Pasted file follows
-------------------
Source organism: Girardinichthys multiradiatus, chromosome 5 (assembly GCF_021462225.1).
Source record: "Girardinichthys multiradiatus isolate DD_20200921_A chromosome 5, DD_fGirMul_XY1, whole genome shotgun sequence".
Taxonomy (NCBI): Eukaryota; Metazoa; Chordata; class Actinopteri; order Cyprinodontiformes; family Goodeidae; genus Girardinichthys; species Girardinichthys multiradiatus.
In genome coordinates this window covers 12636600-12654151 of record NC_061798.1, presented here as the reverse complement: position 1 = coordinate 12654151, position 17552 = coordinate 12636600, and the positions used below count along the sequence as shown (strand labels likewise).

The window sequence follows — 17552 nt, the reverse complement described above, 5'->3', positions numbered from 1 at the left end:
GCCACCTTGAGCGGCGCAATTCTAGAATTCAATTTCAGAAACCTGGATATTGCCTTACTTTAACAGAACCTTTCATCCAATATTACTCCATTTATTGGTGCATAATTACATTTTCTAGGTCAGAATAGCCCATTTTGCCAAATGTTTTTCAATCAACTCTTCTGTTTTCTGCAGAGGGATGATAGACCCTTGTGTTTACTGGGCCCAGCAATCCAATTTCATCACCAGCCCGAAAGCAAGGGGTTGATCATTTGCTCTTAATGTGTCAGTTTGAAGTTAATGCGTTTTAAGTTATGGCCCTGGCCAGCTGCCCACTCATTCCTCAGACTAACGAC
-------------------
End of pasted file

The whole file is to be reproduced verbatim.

Source organism: Girardinichthys multiradiatus, chromosome 5 (assembly GCF_021462225.1).
Source record: "Girardinichthys multiradiatus isolate DD_20200921_A chromosome 5, DD_fGirMul_XY1, whole genome shotgun sequence".
Taxonomy (NCBI): Eukaryota; Metazoa; Chordata; class Actinopteri; order Cyprinodontiformes; family Goodeidae; genus Girardinichthys; species Girardinichthys multiradiatus.
In genome coordinates this window covers 12636600-12654151 of record NC_061798.1, presented here as the reverse complement: position 1 = coordinate 12654151, position 17552 = coordinate 12636600, and the positions used below count along the sequence as shown (strand labels likewise).

The window sequence follows — 17552 nt, the reverse complement described above, 5'->3', positions numbered from 1 at the left end:
GCCACCTTGAGCGGCGCAATTCTAGAATTCAATTTCAGAAACCTGGATATTGCCTTACTTTAACAGAACCTTTCATCCAATATTACTCCATTTATTGGTGCATAATTACATTTTCTAGGTCAGAATAGCCCATTTTGCCAAATGTTTTTCAATCAACTCTTCTGTTTTCTGCAGAGGGATGATAGACCCTTGTGTTTACTGGGCCCAGCAATCCAATTTCATCACCAGCCCGAAAGCAAGGGGTTGATCATTTGCTCTTAATGTGTCAGTTTGAAGTTAATGCGTTTTAAGTTATGGCCCTGGCCAGCTGCCCACTCATTCCTCAGACTAACGAC